IMRF Stories: Mark P.

75th Anniversary

As we celebrate our 75th anniversary, we also celebrate the workers who make IMRF possible. In this recurring feature, active members of IMRF tell us in their own words a little about how they serve their communities and the state of Illinois.

Interview: Mark P., Director of Community Health, St. Clair County

Mark became Director of Community Health for St. Clair County in June 1997. Previously, he worked overseas with the World Health Organization in Yugoslavia and Copenhagen and then at the state level at the Illinois Department of Public Health. His graduate degree is in health planning and epidemiology.

As the Director of Community Health, I oversee programs for adult health and school health, but I also interact with any and all health and human service organizations from schools to businesses to the faith community. Together we do an overall assessment of county health needs and priorities. Hospitals are very involved in that as well. Basically, we try to look at issues such as prevention, health promotion, and how we as community partners can work together to make St. Clair County and its 265,000 citizens healthier.

The favorite part of my role is to go out into the community and speak with school boards, businesses, chambers of commerce, faith organizations, and local government, and help them identify ways in which they can work together to create conditions in which people can be healthier. It’s a lot of influencing policy—helping them understand that if they make these kind of subtle changes in the way they, say, design their streets, they could create walkable communities or opportunities for people to have access to healthier, nutritious foods. That’s kind of the new age of public health—it’s not just about giving moms and babies shots, but it’s involving the transportation sector, and city design, and various changes that we can make in our workplaces and schools to help people be a little more proactive about their health.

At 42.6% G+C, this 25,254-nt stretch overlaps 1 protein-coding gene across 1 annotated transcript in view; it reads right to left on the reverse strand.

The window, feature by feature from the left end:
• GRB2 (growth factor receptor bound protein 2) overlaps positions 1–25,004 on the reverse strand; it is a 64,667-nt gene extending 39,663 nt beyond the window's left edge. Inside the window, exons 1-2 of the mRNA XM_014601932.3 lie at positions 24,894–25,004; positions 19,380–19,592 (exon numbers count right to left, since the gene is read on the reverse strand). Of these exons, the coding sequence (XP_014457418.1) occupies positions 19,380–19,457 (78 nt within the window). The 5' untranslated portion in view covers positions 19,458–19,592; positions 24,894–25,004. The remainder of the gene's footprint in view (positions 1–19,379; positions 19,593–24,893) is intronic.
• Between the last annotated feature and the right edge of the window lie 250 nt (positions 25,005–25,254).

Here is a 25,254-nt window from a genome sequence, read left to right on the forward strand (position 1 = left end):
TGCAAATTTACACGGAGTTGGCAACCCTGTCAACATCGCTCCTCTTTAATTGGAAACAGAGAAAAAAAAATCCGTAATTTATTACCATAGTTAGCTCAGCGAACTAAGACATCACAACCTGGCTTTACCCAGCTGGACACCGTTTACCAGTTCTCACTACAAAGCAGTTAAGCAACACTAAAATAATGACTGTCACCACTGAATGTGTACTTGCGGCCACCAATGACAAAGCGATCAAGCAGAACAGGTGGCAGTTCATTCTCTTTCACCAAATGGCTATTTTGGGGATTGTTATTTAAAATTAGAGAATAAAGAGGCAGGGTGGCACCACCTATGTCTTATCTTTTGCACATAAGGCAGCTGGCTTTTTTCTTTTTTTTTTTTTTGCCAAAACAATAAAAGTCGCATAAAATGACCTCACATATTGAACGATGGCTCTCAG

We’ve created an alliance between all our hospitals and our schools, our businesses, and our faith communities through a campaign called “Get Up and Go.” It’s separate from local government, but it works closely with our health department and is run by its own volunteer board members that are represented from schools and churches and business and neighborhoods that are carrying that message. We’re planting seeds and training people to educate their own constituents and coworkers. That’s very important, because it develops local sustainability when the state budgets are in a bit of chaos.

Because I work for the government sector, what has really been fascinating is learning how people don’t always think like government workers do. If we can learn what their world is about, we can work with them and create a genuine sense of collective impact, so it’s not prescriptive but collaborative in nature. That’s the one thing I’ve valued most and have learned most about moving from a state position to a local position.